Plus, oil is climbing after Trump said Russia and Saudi Arabia will work toward easing the pressure on oil by ending their price war, U.S. coronavirus cases rose past 216,000, and Luckin Coffee shares plummeted after the company disclosed that its COO had fabricated 2019 sales figures.
Stocks were higher in volatile trading to start Thursday with the Dow gaining 280 points, or 1.3%. The S&P 500 added 1%, while the Nasdaq traded 0.9% higher.
WTI crude futures are up roughly 26% and Brent crude futures are up around 21% at the time of writing after President Donald Trump said Russia and Saudi Arabia will ease the pressure on oil by ending the price war they started last month. “Worldwide, the oil industry has been ravaged,” Trump said to reporters late yesterday. “It’s very bad for Russia, it’s very bad for Saudi Arabia. I mean, it’s very bad for both. I think they’re going to make a deal” within a “few days.” However, even if an agreement is reached, it may not be enough to counter the oversupply brought about by both nations increasing production during an unprecedented slow in demand. “The challenge though is the size of the oversupply problem,” said Bjornar Tonhaugen, head of oil markets at Rystad Energy. “Saudi Arabia and Russia won’t singlehandedly remove for instance half (5 million bpd) of their [country’s] oil production to save the potential 10-12 million bpd of upstream shut-ins required to balance the market in the second quarter. At best, we believe parties will agree to continue discussing and monitor the market situation.”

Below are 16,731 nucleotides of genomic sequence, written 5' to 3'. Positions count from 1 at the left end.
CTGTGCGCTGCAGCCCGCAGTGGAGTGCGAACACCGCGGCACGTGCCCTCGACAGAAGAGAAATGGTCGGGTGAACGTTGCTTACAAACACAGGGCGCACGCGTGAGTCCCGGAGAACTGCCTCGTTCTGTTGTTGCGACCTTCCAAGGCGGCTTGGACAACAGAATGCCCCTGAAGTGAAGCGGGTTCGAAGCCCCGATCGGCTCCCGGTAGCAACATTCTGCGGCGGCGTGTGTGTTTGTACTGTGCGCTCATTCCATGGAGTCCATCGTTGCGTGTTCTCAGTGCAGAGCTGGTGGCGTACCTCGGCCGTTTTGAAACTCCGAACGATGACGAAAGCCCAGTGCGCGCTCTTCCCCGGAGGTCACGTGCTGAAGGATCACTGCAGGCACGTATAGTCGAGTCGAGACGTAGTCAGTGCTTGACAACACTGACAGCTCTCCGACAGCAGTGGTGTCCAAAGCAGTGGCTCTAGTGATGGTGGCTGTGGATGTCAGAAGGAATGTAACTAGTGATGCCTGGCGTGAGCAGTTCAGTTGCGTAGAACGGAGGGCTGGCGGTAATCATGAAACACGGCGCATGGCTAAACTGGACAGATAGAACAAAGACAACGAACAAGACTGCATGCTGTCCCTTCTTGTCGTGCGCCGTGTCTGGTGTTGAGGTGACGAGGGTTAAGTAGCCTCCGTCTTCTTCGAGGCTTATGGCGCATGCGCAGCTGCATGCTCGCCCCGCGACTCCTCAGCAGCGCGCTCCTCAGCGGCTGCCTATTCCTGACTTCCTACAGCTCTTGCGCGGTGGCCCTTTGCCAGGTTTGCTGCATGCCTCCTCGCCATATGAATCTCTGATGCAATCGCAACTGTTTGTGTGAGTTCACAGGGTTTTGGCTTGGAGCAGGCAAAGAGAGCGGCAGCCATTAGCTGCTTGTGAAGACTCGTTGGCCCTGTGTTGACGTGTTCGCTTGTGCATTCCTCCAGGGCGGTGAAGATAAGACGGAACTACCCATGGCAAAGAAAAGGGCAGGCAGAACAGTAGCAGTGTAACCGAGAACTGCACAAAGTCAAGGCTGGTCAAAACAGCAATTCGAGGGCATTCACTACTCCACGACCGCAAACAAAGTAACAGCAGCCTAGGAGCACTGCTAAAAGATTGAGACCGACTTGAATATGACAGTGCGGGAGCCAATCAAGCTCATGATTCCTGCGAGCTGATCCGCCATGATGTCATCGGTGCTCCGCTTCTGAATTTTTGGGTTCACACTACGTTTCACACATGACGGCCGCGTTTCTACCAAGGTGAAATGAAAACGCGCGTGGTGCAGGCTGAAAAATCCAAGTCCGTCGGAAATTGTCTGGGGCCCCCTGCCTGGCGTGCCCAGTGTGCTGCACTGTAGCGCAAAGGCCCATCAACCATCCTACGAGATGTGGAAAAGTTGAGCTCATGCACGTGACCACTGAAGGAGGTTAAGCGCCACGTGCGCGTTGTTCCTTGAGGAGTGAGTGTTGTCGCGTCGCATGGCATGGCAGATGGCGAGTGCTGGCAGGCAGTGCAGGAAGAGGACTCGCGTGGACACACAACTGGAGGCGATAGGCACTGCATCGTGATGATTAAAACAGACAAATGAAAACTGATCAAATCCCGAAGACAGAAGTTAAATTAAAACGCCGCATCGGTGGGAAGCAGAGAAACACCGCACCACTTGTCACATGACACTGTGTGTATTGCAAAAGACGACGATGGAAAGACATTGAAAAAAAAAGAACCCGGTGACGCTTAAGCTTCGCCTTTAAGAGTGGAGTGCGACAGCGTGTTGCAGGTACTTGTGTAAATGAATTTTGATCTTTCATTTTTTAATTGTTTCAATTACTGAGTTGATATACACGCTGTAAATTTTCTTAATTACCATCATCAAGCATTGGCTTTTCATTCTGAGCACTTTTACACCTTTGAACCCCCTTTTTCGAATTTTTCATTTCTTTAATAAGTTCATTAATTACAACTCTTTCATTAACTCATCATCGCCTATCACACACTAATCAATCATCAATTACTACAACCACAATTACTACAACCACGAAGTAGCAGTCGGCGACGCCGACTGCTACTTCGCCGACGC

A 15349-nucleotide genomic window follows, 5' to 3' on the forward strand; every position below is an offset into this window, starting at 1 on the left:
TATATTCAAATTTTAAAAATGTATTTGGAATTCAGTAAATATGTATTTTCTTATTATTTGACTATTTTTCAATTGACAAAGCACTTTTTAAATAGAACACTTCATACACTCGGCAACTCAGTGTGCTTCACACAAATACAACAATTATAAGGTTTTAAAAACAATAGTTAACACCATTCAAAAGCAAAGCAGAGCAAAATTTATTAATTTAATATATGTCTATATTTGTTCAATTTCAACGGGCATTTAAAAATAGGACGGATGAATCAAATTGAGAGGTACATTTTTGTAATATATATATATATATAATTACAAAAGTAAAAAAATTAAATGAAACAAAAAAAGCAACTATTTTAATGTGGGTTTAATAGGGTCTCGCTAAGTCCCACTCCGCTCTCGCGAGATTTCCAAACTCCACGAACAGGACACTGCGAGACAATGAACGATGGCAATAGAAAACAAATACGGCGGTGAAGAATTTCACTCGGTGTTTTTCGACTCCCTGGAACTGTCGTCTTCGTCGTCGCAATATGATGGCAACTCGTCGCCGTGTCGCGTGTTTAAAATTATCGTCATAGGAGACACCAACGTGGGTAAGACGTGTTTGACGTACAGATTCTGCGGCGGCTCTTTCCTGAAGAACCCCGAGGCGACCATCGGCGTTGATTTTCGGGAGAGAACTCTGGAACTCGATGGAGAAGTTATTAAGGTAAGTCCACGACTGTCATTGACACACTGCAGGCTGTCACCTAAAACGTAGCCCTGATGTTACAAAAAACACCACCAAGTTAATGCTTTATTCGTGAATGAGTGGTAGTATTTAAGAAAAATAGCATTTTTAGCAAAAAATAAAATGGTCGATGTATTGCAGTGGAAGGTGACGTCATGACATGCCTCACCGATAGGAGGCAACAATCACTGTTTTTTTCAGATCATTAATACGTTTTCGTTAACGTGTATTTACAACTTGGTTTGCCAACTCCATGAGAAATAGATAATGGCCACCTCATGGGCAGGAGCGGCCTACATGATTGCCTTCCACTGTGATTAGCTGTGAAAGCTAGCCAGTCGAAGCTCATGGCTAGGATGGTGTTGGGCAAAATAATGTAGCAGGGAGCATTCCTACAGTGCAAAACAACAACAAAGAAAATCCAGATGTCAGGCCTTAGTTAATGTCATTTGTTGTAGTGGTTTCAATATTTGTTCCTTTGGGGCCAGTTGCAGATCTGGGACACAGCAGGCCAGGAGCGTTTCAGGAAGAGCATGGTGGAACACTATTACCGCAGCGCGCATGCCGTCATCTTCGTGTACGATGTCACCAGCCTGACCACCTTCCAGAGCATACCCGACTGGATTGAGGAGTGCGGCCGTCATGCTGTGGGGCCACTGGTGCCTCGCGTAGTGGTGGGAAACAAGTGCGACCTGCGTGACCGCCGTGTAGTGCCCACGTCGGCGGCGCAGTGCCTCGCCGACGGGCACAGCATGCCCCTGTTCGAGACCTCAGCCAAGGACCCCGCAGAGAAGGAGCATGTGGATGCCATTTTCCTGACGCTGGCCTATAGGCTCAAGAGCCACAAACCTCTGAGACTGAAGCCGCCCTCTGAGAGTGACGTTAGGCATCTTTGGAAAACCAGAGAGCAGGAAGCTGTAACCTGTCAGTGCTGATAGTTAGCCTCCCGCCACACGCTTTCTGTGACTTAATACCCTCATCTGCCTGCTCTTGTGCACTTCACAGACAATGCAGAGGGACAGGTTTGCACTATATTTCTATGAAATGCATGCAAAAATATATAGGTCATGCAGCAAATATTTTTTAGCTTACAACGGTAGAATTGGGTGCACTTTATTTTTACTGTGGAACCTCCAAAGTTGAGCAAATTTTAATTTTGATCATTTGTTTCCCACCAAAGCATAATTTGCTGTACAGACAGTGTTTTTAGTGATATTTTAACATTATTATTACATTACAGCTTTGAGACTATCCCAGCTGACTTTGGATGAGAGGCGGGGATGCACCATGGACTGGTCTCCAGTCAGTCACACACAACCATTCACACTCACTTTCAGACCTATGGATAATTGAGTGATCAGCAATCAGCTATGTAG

Jobless claims skyrocketed last week. According to the Labor Department, the number of Americans filing for unemployment rose to a record of more than 6.65 million new claims, bringing the total over the last two weeks to 10 million as shutdowns have widened across the country. “Sadly, this probably still underestimates the actual numbers because of the overload in the systems and not every call getting through,” said Liz Ann Sonders, chief investment strategist at Charles Schwab. “Even if we’re accurately calculating the numbers, we still likely have worse to come.” Barclays chief U.S. economist Michael Gapen told Bloomberg, “When you look at the number last week and this week and take those together that’s roughly a 6 percentage-point rise in the April unemployment already, and we have a few more weeks to go for the April employment report. It is likely the unemployment rate will be rising above where we saw it in ‘o8 and ’09 and may come as soon as that April employment report, if not certainly into the May report.”